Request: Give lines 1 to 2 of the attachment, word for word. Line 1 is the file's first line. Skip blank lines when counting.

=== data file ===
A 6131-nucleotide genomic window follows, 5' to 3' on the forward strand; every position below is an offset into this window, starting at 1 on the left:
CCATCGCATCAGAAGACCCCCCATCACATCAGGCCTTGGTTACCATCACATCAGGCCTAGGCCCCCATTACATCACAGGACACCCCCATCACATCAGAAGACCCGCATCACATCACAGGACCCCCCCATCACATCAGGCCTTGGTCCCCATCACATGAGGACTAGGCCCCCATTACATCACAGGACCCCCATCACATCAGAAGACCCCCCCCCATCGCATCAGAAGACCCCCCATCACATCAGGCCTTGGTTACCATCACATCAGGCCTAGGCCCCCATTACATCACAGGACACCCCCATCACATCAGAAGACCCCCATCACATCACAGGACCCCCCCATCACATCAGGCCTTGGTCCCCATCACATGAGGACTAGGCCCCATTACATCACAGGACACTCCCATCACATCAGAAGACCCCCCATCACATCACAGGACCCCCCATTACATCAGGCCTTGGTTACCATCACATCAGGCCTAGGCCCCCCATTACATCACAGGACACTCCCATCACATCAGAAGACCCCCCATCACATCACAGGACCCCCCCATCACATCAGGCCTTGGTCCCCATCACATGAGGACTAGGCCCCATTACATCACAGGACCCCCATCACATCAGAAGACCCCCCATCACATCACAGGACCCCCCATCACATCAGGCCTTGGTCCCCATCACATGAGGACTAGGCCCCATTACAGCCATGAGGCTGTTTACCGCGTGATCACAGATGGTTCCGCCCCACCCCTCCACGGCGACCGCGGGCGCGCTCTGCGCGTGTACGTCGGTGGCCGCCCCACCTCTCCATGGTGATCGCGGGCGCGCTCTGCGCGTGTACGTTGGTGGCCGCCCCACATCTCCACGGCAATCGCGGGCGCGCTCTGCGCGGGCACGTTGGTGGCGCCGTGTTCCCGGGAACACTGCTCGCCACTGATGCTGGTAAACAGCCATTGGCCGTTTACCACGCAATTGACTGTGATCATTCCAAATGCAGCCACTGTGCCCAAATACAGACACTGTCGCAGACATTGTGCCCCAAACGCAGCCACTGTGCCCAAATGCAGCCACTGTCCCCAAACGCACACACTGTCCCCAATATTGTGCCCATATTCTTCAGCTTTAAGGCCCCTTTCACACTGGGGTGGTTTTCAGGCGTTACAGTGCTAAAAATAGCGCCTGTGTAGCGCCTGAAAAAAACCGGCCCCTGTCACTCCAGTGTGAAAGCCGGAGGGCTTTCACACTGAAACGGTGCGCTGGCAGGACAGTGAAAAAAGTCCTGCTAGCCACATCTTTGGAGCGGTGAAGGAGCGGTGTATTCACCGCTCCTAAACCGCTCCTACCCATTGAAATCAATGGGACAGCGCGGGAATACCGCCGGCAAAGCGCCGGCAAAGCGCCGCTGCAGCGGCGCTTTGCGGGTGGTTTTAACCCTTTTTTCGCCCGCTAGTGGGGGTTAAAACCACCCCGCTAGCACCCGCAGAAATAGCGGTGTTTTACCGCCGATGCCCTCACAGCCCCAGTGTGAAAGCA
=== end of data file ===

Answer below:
A 6131-nucleotide genomic window follows, 5' to 3' on the forward strand; every position below is an offset into this window, starting at 1 on the left:
CCATCGCATCAGAAGACCCCCCATCACATCAGGCCTTGGTTACCATCACATCAGGCCTAGGCCCCCATTACATCACAGGACACCCCCATCACATCAGAAGACCCGCATCACATCACAGGACCCCCCCATCACATCAGGCCTTGGTCCCCATCACATGAGGACTAGGCCCCCATTACATCACAGGACCCCCATCACATCAGAAGACCCCCCCCCATCGCATCAGAAGACCCCCCATCACATCAGGCCTTGGTTACCATCACATCAGGCCTAGGCCCCCATTACATCACAGGACACCCCCATCACATCAGAAGACCCCCATCACATCACAGGACCCCCCCATCACATCAGGCCTTGGTCCCCATCACATGAGGACTAGGCCCCATTACATCACAGGACACTCCCATCACATCAGAAGACCCCCCATCACATCACAGGACCCCCCATTACATCAGGCCTTGGTTACCATCACATCAGGCCTAGGCCCCCCATTACATCACAGGACACTCCCATCACATCAGAAGACCCCCCATCACATCACAGGACCCCCCCATCACATCAGGCCTTGGTCCCCATCACATGAGGACTAGGCCCCATTACATCACAGGACCCCCATCACATCAGAAGACCCCCCATCACATCACAGGACCCCCCATCACATCAGGCCTTGGTCCCCATCACATGAGGACTAGGCCCCATTACAGCCATGAGGCTGTTTACCGCGTGATCACAGATGGTTCCGCCCCACCCCTCCACGGCGACCGCGGGCGCGCTCTGCGCGTGTACGTCGGTGGCCGCCCCACCTCTCCATGGTGATCGCGGGCGCGCTCTGCGCGTGTACGTTGGTGGCCGCCCCACATCTCCACGGCAATCGCGGGCGCGCTCTGCGCGGGCACGTTGGTGGCGCCGTGTTCCCGGGAACACTGCTCGCCACTGATGCTGGTAAACAGCCATTGGCCGTTTACCACGCAATTGACTGTGATCATTCCAAATGCAGCCACTGTGCCCAAATACAGACACTGTCGCAGACATTGTGCCCCAAACGCAGCCACTGTGCCCAAATGCAGCCACTGTCCCCAAACGCACACACTGTCCCCAATATTGTGCCCATATTCTTCAGCTTTAAGGCCCCTTTCACACTGGGGTGGTTTTCAGGCGTTACAGTGCTAAAAATAGCGCCTGTGTAGCGCCTGAAAAAAACCGGCCCCTGTCACTCCAGTGTGAAAGCCGGAGGGCTTTCACACTGAAACGGTGCGCTGGCAGGACAGTGAAAAAAGTCCTGCTAGCCACATCTTTGGAGCGGTGAAGGAGCGGTGTATTCACCGCTCCTAAACCGCTCCTACCCATTGAAATCAATGGGACAGCGCGGGAATACCGCCGGCAAAGCGCCGGCAAAGCGCCGCTGCAGCGGCGCTTTGCGGGTGGTTTTAACCCTTTTTTCGCCCGCTAGTGGGGGTTAAAACCACCCCGCTAGCACCCGCAGAAATAGCGGTGTTTTACCGCCGATGCCCTCACAGCCCCAGTGTGAAAGCA